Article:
Air New Zealand has grounded its Boeing 777 fleet until at least September next year due to the Covid-19 pandemic.
In May the airline grounded the majority of its seven 777-300 aircraft until the end of this year.
At the same time the company also signalled it was unlikely to fly its eight 777-200 aircraft in the "foreseeable future" and began preparing to send these into long-term storage overseas. Already two of the aircraft have been spotted at Victorville east of Los Angeles. Near them are Qantas A380s which are expected to be grounded for three years.
Four of Air New Zealand's 777-300 aircraft will be stored in Victorville in the Californian desert, while the remaining three will stay in Auckland, where they are able to be returned to service if required.
The airline's 777-200 aircraft will be sent to long-term storage facilities in both Roswell, New Mexico, and Victorville from later this month.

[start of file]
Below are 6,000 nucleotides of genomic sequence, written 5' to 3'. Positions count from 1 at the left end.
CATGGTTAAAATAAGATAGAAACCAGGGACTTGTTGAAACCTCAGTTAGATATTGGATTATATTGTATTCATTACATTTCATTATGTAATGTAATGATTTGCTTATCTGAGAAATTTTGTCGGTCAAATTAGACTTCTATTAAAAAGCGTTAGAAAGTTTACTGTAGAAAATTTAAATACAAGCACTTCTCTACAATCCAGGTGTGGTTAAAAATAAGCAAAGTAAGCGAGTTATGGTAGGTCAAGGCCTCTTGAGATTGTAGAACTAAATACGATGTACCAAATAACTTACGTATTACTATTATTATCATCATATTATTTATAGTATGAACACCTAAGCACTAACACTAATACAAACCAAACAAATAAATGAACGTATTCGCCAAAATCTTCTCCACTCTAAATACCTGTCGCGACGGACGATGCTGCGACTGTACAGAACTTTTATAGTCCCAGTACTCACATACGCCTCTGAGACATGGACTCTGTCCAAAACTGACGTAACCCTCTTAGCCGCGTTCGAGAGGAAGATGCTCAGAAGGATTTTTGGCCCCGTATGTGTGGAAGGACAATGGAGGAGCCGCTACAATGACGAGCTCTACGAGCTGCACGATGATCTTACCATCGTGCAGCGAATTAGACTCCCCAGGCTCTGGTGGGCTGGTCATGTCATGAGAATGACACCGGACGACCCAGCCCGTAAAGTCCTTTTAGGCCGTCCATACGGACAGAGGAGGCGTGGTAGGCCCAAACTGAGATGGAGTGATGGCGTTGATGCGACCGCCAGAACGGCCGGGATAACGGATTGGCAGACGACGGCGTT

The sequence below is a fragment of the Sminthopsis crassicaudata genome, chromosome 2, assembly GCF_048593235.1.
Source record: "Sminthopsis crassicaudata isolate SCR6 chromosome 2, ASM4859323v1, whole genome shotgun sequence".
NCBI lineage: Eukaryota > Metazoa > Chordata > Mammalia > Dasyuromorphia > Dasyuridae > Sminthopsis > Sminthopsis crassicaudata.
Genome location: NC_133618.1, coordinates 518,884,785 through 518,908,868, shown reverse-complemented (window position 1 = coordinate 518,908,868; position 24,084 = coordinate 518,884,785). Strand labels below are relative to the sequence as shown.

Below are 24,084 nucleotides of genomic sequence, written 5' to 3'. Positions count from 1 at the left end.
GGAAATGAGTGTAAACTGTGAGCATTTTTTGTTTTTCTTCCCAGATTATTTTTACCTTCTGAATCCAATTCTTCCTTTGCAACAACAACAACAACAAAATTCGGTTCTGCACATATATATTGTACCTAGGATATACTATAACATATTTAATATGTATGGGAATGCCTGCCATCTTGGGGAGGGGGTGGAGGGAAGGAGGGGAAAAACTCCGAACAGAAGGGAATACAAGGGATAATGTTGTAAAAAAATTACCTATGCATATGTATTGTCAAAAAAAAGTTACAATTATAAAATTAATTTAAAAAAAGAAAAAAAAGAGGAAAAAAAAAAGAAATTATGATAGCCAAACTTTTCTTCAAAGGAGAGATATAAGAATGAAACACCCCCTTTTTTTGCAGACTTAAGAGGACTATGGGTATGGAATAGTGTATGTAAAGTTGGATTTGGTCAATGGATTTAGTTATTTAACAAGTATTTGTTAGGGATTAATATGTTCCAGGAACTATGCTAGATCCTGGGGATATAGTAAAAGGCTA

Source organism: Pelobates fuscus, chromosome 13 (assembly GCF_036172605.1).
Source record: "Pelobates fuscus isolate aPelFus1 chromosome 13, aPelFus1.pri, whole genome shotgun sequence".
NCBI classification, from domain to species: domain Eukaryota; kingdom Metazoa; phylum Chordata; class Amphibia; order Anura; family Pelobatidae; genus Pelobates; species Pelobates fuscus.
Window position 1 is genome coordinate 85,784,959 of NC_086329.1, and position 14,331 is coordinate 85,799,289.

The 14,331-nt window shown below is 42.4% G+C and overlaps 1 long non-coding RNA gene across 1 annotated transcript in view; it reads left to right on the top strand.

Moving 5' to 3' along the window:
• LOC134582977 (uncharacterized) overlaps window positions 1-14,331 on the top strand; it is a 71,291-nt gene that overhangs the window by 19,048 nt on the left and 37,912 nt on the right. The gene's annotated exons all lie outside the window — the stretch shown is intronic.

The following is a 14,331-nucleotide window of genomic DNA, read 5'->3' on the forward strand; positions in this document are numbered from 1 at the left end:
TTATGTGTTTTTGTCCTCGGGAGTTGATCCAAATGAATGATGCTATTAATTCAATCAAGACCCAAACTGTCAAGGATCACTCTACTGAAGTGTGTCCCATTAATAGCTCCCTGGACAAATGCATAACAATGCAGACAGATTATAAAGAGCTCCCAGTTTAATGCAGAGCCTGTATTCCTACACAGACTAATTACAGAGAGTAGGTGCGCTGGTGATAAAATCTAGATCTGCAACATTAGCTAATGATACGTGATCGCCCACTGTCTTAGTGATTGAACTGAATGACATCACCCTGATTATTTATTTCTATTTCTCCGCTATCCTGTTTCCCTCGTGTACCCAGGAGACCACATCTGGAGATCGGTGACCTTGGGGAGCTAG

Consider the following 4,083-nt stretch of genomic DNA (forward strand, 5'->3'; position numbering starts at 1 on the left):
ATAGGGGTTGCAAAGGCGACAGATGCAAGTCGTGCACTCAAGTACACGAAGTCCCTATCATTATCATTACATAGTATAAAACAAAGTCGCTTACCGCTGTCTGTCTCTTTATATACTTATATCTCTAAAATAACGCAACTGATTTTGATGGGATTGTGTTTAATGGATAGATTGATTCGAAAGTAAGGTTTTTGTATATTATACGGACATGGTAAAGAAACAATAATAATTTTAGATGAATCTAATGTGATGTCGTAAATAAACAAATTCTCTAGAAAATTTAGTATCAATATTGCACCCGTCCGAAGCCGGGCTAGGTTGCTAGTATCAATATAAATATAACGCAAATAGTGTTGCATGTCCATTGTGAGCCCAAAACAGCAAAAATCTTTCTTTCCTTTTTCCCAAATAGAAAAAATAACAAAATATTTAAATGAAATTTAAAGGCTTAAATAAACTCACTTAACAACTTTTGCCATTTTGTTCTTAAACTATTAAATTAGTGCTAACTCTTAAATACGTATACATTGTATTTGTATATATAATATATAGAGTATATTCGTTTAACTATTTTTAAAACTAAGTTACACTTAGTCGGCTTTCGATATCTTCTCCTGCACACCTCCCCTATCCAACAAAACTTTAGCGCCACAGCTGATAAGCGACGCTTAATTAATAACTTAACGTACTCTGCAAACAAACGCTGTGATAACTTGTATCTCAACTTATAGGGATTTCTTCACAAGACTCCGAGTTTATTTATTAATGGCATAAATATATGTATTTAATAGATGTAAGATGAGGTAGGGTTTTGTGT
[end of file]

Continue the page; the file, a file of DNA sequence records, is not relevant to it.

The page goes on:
The North American locations were chosen for their arid conditions and existing storage facilities which will ensure aircraft are kept in a condition that will enable them to be returned to service within six to eight weeks if required.
Air New Zealand chief operating officer Carrie Hurihanganui says the recovery of the airline's international network post-Covid-19 is now looking to be slower than initially thought.
"The recent resurgence of cases in New Zealand is a reminder that this is a highly volatile situation. We are not anticipating a return to any 777 flying until September 2021 at the earliest, which is why we have made the decision to ground the fleet until at least this time next year," she said.
The 777s are the largest aircraft in Air New Zealand's fleet and have operated the majority of the airline's long-haul routes over the past 15 years.
The airline's international schedule will be operated by the more fuel-efficient Boeing 787 Dreamliner aircraft, along with A320s and A320/21neos for transtasman and Pacific Island routes.
Hundreds of aircraft are being storied in desert "boneyards" as airlines around the world struggle. Air traffic is not expected to recover to 2019 levels for at least three years.